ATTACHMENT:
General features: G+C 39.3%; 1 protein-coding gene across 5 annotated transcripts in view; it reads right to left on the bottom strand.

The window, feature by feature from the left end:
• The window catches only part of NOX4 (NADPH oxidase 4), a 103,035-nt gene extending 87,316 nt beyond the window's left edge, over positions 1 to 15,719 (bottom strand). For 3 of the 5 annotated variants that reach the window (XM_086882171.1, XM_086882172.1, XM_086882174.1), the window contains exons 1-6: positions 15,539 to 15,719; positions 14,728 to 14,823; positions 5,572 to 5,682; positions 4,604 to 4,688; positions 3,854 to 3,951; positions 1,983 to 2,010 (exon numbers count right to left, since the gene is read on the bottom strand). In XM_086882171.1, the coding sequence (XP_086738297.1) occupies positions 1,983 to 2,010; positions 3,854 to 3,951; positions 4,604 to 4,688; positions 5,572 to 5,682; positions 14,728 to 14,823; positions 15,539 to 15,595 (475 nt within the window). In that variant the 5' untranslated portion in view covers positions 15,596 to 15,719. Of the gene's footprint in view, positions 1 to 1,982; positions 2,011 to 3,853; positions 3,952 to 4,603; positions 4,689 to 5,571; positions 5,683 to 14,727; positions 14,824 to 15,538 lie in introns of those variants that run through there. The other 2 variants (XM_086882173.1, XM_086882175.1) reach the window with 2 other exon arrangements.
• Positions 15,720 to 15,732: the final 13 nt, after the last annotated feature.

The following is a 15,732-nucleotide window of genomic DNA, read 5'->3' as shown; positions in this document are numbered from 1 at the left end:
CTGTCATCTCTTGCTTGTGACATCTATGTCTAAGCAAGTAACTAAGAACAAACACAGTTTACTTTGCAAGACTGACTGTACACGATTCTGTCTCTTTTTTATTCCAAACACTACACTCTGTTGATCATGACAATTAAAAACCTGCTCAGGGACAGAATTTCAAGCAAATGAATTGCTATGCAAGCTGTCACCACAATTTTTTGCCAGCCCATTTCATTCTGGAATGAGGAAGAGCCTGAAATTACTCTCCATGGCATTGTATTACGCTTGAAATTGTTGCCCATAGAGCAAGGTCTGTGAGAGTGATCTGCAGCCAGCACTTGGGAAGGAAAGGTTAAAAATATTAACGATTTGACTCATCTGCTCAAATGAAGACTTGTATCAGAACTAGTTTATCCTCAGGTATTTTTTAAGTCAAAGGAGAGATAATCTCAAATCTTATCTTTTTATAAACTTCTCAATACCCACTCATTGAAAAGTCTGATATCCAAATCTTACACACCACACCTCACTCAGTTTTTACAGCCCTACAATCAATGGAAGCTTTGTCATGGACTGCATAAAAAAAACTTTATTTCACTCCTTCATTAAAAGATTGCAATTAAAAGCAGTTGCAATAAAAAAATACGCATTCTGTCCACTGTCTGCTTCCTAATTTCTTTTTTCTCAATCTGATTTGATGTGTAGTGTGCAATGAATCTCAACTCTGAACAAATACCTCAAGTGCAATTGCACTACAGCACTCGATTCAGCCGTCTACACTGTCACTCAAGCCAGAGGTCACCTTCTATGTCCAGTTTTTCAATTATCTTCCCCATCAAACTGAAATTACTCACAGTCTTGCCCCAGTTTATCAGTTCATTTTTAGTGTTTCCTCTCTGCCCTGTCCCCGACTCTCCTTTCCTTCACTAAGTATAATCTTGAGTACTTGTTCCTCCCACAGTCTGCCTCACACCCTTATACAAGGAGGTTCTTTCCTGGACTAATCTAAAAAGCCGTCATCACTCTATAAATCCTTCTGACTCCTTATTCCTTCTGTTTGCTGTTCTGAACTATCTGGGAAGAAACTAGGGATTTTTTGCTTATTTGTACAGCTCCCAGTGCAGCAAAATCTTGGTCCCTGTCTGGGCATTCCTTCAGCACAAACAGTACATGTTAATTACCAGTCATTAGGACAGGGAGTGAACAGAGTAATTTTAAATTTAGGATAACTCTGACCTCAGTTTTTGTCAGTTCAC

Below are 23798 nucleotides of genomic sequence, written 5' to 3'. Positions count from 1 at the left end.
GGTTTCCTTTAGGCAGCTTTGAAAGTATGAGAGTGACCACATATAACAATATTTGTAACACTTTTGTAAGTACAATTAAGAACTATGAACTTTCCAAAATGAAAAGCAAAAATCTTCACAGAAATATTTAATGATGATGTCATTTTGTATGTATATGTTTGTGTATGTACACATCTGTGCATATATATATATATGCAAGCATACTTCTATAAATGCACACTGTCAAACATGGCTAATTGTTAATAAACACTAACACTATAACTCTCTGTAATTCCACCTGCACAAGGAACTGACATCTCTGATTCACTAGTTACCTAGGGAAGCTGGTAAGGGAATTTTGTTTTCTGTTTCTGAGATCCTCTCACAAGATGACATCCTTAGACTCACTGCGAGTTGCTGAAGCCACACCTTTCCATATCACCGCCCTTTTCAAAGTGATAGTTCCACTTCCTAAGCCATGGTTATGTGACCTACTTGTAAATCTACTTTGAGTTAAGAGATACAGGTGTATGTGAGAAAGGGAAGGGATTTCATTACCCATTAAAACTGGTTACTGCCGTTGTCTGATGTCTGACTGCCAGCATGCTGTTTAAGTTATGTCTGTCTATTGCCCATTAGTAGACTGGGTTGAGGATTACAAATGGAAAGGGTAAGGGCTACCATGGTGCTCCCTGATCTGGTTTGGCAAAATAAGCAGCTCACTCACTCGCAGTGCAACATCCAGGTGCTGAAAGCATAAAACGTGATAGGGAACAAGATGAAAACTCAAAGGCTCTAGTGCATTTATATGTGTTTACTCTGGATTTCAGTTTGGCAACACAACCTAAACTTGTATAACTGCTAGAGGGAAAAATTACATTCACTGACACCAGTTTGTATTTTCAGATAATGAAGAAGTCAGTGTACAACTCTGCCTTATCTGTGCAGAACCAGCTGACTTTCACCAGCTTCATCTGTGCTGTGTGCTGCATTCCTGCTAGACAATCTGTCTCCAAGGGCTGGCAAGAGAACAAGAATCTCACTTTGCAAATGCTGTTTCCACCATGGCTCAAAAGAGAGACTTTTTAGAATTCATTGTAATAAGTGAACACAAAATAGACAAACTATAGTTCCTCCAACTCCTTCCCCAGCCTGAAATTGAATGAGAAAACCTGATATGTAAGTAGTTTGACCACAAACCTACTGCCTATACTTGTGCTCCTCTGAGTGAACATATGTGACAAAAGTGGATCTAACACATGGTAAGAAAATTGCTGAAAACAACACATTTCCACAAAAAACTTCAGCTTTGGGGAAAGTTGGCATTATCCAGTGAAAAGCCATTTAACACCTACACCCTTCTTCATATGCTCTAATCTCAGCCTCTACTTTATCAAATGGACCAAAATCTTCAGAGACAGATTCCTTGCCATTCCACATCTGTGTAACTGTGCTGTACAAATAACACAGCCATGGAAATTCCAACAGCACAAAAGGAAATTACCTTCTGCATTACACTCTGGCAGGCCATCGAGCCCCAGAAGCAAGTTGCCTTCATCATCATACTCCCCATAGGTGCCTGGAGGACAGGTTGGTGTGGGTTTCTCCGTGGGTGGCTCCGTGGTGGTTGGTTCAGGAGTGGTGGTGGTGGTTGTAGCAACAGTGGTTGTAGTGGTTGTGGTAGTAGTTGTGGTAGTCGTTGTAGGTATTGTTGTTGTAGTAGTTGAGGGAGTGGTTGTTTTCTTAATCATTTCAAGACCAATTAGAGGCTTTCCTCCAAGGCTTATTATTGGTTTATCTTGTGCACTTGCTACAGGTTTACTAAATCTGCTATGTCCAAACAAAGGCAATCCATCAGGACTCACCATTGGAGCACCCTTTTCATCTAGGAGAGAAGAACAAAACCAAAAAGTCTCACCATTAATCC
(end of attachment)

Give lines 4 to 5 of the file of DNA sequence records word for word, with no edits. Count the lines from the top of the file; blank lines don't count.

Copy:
• Positions 15,720 to 15,732: the final 13 nt, after the last annotated feature.

The following is a 15,732-nucleotide window of genomic DNA, read 5'->3' as shown; positions in this document are numbered from 1 at the left end: